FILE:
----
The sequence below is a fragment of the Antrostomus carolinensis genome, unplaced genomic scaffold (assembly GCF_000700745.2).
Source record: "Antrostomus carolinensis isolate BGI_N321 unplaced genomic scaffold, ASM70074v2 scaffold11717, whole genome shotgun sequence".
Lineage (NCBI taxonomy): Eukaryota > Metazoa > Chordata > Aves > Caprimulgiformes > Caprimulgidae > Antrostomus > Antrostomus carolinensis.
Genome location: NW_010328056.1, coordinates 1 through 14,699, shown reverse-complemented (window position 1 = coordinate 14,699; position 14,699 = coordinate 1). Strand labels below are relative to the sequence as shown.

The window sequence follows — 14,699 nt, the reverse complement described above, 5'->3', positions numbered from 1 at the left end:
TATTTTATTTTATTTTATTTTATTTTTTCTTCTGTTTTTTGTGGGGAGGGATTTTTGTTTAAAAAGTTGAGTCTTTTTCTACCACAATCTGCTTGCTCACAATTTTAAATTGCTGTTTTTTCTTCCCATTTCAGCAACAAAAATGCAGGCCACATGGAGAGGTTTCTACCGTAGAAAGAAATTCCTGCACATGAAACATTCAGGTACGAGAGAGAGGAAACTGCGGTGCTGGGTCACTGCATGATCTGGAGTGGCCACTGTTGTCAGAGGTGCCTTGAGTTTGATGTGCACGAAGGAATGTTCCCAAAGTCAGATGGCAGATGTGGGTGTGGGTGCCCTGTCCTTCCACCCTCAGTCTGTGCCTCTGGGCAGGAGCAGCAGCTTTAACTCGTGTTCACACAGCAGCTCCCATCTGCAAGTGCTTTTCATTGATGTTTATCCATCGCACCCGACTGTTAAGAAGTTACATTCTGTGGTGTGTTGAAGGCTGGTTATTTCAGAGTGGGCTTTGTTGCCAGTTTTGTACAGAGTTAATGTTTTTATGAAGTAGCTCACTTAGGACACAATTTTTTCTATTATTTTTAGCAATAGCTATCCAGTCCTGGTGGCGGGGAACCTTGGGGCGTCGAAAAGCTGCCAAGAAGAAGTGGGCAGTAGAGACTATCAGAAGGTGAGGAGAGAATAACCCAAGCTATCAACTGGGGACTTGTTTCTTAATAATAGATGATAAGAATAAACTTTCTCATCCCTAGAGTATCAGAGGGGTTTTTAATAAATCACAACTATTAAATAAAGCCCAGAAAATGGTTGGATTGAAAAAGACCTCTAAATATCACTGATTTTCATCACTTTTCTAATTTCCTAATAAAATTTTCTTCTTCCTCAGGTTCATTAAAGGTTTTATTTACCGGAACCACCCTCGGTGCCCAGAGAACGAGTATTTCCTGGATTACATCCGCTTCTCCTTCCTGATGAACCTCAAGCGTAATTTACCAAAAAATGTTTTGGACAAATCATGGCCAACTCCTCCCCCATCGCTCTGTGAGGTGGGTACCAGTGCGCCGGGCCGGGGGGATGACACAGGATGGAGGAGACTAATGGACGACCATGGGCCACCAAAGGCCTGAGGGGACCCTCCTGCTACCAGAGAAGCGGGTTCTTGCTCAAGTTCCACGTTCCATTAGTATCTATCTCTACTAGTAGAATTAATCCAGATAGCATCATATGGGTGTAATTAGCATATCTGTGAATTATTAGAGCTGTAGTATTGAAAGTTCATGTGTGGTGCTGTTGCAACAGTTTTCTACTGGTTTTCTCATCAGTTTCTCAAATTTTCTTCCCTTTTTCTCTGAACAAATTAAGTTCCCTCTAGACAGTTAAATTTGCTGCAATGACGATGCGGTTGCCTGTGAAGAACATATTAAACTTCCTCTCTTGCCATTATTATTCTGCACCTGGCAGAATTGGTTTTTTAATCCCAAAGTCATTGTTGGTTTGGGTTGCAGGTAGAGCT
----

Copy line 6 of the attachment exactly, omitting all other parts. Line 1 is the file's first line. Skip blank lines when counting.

TATTTTATTTTATTTTATTTTATTTTTTCTTCTGTTTTTTGTGGGGAGGGATTTTTGTTTAAAAAGTTGAGTCTTTTTCTACCACAATCTGCTTGCTCACAATTTTAAATTGCTGTTTTTTCTTCCCATTTCAGCAACAAAAATGCAGGCCACATGGAGAGGTTTCTACCGTAGAAAGAAATTCCTGCACATGAAACATTCAGGTACGAGAGAGAGGAAACTGCGGTGCTGGGTCACTGCATGATCTGGAGTGGCCACTGTTGTCAGAGGTGCCTTGAGTTTGATGTGCACGAAGGAATGTTCCCAAAGTCAGATGGCAGATGTGGGTGTGGGTGCCCTGTCCTTCCACCCTCAGTCTGTGCCTCTGGGCAGGAGCAGCAGCTTTAACTCGTGTTCACACAGCAGCTCCCATCTGCAAGTGCTTTTCATTGATGTTTATCCATCGCACCCGACTGTTAAGAAGTTACATTCTGTGGTGTGTTGAAGGCTGGTTATTTCAGAGTGGGCTTTGTTGCCAGTTTTGTACAGAGTTAATGTTTTTATGAAGTAGCTCACTTAGGACACAATTTTTTCTATTATTTTTAGCAATAGCTATCCAGTCCTGGTGGCGGGGAACCTTGGGGCGTCGAAAAGCTGCCAAGAAGAAGTGGGCAGTAGAGACTATCAGAAGGTGAGGAGAGAATAACCCAAGCTATCAACTGGGGACTTGTTTCTTAATAATAGATGATAAGAATAAACTTTCTCATCCCTAGAGTATCAGAGGGGTTTTTAATAAATCACAACTATTAAATAAAGCCCAGAAAATGGTTGGATTGAAAAAGACCTCTAAATATCACTGATTTTCATCACTTTTCTAATTTCCTAATAAAATTTTCTTCTTCCTCAGGTTCATTAAAGGTTTTATTTACCGGAACCACCCTCGGTGCCCAGAGAACGAGTATTTCCTGGATTACATCCGCTTCTCCTTCCTGATGAACCTCAAGCGTAATTTACCAAAAAATGTTTTGGACAAATCATGGCCAACTCCTCCCCCATCGCTCTGTGAGGTGGGTACCAGTGCGCCGGGCCGGGGGGATGACACAGGATGGAGGAGACTAATGGACGACCATGGGCCACCAAAGGCCTGAGGGGACCCTCCTGCTACCAGAGAAGCGGGTTCTTGCTCAAGTTCCACGTTCCATTAGTATCTATCTCTACTAGTAGAATTAATCCAGATAGCATCATATGGGTGTAATTAGCATATCTGTGAATTATTAGAGCTGTAGTATTGAAAGTTCATGTGTGGTGCTGTTGCAACAGTTTTCTACTGGTTTTCTCATCAGTTTCTCAAATTTTCTTCCCTTTTTCTCTGAACAAATTAAGTTCCCTCTAGACAGTTAAATTTGCTGCAATGACGATGCGGTTGCCTGTGAAGAACATATTAAACTTCCTCTCTTGCCATTATTATTCTGCACCTGGCAGAATTGGTTTTTTAATCCCAAAGTCATTGTTGGTTTGGGTTGCAGGTAGAGCT